For the past several weeks, you may have noticed a new trend popping up in toy stores, gas stations, and classrooms: Fidget Spinners. The small toy has two or three paddles in between a stable middle disc that spins like a fan or a wheel. The purpose of the toy is to focus wandering attention to something and feel relaxed.
One main audience for the spinners are young children with attention-deficit/hyperactivity disorder (ADHD) or attention deficit disorder (ADD). Using a spinner may take place of other impulsive mannerisms such as tapping pencils on a desk.
“Promoting fidgeting is a common method for managing attention regulation,” Elaine Taylor-Klaus, the co-founder of ImpactADHD, told CNN.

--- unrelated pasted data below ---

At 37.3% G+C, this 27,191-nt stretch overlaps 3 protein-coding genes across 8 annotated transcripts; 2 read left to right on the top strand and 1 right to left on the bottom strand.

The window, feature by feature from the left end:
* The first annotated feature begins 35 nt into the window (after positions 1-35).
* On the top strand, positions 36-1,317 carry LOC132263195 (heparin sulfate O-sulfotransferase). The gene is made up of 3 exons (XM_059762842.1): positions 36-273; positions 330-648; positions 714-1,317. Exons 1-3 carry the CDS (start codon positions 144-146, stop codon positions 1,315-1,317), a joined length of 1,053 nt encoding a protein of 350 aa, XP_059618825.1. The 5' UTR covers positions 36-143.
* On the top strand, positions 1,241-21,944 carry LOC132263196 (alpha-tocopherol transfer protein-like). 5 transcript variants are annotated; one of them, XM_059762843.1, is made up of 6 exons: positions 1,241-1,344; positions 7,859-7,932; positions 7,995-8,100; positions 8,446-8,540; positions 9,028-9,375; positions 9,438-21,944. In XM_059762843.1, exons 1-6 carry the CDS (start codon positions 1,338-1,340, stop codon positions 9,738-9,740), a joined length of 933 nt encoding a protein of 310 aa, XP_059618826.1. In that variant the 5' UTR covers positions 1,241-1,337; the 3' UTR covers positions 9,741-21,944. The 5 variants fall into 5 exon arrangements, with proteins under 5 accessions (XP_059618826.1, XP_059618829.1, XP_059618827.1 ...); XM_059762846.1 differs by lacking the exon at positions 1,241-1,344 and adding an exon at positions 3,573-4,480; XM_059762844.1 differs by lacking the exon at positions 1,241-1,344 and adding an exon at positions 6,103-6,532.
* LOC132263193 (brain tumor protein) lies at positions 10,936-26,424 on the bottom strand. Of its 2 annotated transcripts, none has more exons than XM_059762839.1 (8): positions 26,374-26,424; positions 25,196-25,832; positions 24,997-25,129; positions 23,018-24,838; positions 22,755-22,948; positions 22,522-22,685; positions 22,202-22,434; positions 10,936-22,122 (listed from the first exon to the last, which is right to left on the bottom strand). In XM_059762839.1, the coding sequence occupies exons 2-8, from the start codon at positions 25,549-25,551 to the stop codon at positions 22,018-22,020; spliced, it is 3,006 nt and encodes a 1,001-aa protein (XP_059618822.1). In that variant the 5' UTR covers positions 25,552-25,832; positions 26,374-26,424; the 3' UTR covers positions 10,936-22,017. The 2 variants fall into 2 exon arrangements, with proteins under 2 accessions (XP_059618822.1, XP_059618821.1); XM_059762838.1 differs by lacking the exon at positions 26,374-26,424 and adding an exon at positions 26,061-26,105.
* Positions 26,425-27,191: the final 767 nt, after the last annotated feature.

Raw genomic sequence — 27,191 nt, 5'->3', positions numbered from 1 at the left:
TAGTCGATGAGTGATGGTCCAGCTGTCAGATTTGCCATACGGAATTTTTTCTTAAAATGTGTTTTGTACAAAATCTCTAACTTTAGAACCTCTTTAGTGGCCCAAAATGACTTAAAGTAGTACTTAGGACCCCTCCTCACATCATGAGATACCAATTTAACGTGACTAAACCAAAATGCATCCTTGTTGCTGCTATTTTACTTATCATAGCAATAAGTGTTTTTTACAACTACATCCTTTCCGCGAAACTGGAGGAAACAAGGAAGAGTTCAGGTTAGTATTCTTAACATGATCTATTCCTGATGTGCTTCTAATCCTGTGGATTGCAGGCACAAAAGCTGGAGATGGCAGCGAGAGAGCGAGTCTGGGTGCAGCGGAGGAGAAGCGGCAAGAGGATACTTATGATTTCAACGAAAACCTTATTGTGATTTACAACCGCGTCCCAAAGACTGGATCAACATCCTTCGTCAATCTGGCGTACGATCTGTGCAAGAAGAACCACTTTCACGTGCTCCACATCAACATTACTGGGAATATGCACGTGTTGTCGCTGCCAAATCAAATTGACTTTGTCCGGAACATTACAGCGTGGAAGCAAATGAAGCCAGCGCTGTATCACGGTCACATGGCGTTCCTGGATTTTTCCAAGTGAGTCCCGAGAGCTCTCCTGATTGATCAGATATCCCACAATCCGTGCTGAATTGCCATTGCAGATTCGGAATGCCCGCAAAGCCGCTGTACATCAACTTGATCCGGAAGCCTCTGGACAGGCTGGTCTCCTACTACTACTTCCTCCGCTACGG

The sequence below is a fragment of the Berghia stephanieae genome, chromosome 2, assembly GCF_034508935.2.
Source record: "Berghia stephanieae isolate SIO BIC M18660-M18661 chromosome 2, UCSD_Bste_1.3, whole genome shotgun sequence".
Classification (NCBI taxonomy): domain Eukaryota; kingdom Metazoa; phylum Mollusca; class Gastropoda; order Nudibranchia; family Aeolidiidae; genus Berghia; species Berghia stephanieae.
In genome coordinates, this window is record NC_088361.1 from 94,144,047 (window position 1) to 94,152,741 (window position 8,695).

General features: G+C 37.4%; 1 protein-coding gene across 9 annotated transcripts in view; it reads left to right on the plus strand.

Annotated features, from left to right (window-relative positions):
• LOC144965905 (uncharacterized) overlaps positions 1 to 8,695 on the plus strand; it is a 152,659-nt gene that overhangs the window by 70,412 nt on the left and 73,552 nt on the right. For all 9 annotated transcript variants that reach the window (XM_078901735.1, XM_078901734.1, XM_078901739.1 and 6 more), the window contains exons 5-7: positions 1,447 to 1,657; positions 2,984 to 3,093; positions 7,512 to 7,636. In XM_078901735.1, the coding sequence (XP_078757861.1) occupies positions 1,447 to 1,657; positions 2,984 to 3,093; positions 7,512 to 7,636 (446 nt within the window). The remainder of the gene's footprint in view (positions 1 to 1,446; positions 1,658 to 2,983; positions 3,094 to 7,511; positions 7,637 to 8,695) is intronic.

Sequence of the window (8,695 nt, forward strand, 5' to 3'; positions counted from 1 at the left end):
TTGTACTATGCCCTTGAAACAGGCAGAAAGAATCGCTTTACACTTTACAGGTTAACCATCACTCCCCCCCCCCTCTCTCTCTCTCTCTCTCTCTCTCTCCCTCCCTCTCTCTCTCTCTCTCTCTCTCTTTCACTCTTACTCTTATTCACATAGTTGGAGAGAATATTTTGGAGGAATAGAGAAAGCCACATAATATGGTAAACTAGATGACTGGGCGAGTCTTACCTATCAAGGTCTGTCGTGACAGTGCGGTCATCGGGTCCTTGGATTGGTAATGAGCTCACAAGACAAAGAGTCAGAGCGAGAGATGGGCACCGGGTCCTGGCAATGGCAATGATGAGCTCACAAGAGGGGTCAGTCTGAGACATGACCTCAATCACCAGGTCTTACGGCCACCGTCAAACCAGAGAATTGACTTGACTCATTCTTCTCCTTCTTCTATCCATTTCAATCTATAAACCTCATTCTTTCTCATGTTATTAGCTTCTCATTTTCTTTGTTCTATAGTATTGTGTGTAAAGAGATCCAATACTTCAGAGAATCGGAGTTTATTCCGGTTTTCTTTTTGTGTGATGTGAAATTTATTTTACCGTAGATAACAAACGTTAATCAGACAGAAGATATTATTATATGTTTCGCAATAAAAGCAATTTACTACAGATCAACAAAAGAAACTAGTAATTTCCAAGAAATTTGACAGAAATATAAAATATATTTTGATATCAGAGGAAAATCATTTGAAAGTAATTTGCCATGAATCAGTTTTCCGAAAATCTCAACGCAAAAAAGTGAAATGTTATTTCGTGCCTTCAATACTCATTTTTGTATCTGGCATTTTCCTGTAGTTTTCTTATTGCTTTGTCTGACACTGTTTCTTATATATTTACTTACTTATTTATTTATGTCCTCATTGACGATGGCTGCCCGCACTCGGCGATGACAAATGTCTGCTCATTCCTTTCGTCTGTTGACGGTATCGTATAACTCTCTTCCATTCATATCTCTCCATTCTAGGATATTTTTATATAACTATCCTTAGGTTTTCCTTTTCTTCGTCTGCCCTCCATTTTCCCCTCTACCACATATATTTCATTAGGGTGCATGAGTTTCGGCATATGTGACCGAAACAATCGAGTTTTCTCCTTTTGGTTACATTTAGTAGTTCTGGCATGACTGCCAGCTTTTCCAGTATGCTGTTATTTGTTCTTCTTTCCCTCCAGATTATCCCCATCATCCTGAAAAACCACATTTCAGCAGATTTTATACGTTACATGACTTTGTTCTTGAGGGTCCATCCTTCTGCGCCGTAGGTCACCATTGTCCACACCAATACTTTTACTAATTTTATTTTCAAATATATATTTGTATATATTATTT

However, despite the mental stimulation that fidget spinners may provide for students and adults, it poses a potential problem in a classroom setting. Like other toy fads, the more popular they become, the more likely they may lose what was the original purpose. Fidget spinners have been banned from schools across the country because of the visual distraction from learning. Some spinners also may make some noise.
If you don’t let yourself be distracted by fidget toys, they can be a useful tool to calm stress and refocus negative energy. Fidget Spinners can be purchased at Hy-Vee, Amazon, and Walgreens.